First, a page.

For the nearly one-and-a-half million migrant and seasonal farmworkers in the U.S, the solution to legalization no longer lies on a green card, but a “blue card.” A new provision in the Senate immigration reform bill could expedite the path to legalization for immigrant farmworkers seeking permanent residency. Sean Powers reports from Illinois.
Photo courtesy of Sean Powers.
Sean Powers is a reporter and digital editor at Illinois Public Media. Powers is a native of the south suburbs of Chicago, and he graduated with a journalism degree from the University of Missouri. In 2012, he completed a fellowship at the UC Berkeley Graduate School of Journalism. He’s currently working on a master’s degree in the library science program at the University of Illinois at Urbana-Champaign.
While Congress debates provisions for a new guest worker program, elderly Mexican farmworkers called braceros protest about retirement money they say they’re owed. Mónica Ortiz Uribe reports.
Photo courtesy of Mónica Ortiz Uribe.
Mónica Ortiz Uribe is a native of El Paso, Texas, where she recently worked as a freelance reporter. Her work has aired on NPR, Public Radio International and Radio Bilingue. Most of her stories examined the effects of drug-related violence across the border in Ciudad Juárez, Mexico. Previously, she worked as a reporter for the Waco Tribune Herald in Waco, Texas. She graduated from the University of Texas at El Paso with a degree in history.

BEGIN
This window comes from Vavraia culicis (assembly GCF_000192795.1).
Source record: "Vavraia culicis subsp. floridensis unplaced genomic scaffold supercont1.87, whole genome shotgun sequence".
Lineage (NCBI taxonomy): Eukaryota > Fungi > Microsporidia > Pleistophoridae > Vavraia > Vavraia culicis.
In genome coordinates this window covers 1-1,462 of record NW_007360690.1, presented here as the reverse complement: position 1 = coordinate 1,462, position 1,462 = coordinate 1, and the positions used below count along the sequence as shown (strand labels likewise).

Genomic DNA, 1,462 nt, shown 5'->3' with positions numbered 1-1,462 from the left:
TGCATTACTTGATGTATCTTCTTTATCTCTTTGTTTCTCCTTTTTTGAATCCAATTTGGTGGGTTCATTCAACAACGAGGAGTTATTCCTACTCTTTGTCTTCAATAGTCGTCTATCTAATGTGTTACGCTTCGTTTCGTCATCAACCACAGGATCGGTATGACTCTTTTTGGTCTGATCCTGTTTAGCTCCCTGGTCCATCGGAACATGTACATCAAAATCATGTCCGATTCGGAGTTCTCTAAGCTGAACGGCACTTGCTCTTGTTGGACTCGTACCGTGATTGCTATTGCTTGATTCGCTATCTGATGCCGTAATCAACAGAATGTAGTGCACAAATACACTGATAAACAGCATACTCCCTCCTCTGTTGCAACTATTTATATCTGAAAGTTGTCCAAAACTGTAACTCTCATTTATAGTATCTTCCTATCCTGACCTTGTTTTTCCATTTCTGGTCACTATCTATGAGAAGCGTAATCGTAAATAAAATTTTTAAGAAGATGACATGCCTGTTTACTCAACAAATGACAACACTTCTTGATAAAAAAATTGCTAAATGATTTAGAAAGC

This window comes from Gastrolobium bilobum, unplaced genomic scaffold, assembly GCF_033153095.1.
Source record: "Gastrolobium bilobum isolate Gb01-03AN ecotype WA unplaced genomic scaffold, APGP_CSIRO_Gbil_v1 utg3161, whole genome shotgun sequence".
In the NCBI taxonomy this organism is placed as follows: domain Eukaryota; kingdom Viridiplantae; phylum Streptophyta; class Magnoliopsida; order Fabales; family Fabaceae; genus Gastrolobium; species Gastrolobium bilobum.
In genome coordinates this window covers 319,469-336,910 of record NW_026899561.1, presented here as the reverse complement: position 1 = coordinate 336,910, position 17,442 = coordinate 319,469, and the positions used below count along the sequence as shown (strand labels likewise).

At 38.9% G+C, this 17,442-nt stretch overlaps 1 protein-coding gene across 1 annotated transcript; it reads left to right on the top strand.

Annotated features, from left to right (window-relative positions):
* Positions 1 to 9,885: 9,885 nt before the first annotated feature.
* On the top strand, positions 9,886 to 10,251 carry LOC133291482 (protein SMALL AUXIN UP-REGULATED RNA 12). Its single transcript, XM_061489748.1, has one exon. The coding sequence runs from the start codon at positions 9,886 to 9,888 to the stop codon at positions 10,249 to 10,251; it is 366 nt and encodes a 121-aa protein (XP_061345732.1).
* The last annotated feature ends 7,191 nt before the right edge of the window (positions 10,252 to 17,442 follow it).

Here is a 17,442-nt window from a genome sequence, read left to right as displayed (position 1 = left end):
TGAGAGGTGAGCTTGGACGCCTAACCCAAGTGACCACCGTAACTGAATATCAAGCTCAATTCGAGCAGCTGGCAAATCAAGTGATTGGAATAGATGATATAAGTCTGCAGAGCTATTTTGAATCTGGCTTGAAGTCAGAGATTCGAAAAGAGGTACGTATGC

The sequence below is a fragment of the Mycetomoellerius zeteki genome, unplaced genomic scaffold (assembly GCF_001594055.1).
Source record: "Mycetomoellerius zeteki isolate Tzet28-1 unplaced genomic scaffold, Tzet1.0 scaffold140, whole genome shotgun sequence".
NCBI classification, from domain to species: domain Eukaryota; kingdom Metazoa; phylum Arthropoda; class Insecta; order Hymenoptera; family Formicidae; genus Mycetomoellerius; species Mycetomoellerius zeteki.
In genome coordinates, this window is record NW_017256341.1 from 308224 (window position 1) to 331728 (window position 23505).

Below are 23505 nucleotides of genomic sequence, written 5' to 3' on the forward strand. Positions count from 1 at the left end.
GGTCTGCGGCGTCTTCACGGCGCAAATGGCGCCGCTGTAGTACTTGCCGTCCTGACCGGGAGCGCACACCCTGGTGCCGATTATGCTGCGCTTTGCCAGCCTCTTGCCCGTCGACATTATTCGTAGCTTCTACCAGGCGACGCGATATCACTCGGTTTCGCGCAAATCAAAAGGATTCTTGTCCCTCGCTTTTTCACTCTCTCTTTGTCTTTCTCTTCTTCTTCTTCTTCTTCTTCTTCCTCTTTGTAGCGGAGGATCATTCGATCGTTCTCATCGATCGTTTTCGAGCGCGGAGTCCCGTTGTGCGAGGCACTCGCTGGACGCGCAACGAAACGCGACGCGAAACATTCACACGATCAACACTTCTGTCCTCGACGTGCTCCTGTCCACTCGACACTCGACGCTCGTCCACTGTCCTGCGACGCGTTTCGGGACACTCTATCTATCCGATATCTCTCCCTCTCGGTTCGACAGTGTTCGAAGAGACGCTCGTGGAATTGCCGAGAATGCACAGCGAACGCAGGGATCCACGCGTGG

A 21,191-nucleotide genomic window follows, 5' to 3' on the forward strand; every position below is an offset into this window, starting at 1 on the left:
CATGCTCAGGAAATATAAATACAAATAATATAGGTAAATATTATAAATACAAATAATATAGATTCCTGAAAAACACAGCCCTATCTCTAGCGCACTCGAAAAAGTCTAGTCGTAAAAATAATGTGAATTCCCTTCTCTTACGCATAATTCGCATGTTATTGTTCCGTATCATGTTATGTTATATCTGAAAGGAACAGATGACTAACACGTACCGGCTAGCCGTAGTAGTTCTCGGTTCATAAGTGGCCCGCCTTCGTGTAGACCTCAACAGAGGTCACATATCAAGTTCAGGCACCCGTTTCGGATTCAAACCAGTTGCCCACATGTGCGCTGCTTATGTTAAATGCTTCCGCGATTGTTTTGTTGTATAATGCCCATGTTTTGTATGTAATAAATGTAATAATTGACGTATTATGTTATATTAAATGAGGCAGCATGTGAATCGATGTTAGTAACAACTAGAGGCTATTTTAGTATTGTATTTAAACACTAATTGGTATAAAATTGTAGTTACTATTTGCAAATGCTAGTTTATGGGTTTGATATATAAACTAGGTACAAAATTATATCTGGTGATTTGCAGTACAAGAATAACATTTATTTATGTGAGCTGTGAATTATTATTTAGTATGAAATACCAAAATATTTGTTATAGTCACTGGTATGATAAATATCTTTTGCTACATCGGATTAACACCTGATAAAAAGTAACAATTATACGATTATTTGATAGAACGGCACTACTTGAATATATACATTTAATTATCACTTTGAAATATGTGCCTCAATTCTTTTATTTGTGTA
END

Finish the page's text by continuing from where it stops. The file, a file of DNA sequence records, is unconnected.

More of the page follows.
The Head Start program is usually aimed at preschoolers. But this summer, the program took three college students who have spent their lives as migrant farmworkers to Washington D.C. for an internship program that aims to open up their career horizons. We speak with the students before they head back to the fields and to school.
Click here to download this week’s show. Visit the National Migrant and Seasonal Head Start Association for more information about their program. To see their intern blog, visit www.nmshsainternblog.blogspot.com.
Sammy Benavidez is a student at St. Edwards University at Austin, Texas, majoring in Social work and minoring in Psychology. In the past, he participated in the Tri-Valley Head-Start program in Grafton, North Dakota, and in TMC Head Start Program in Mercedes, Texas. He hopes to get a Masters in Social Work and also pursue a PhD.
Evangelina Alvarez is from Royal City, Washington. She is currently enrolled at Washington State University, majoring in Business Management and Operations with a minor in Spanish. She hopes to one day own her own business.
Ivon Garcia was born in Puebla, Mexico. She came to the U.S. at age three with her parents who were migrant workers. She graduated from Bridgeport High School and she is currently a Junior at Washington State University, majoring in Human Development and minoring in Women Studies and Spanish.
Cleofas “Cleo” Rodriguez, Jr. is currently the Executive Director of the National Migrant Seasonal Head Start Association in Washington, DC. His parents were migrant farmworkers in Texas and other states. He has been a strong advocate for the emotional development of young children and their families, particularly those of migrant backgrounds.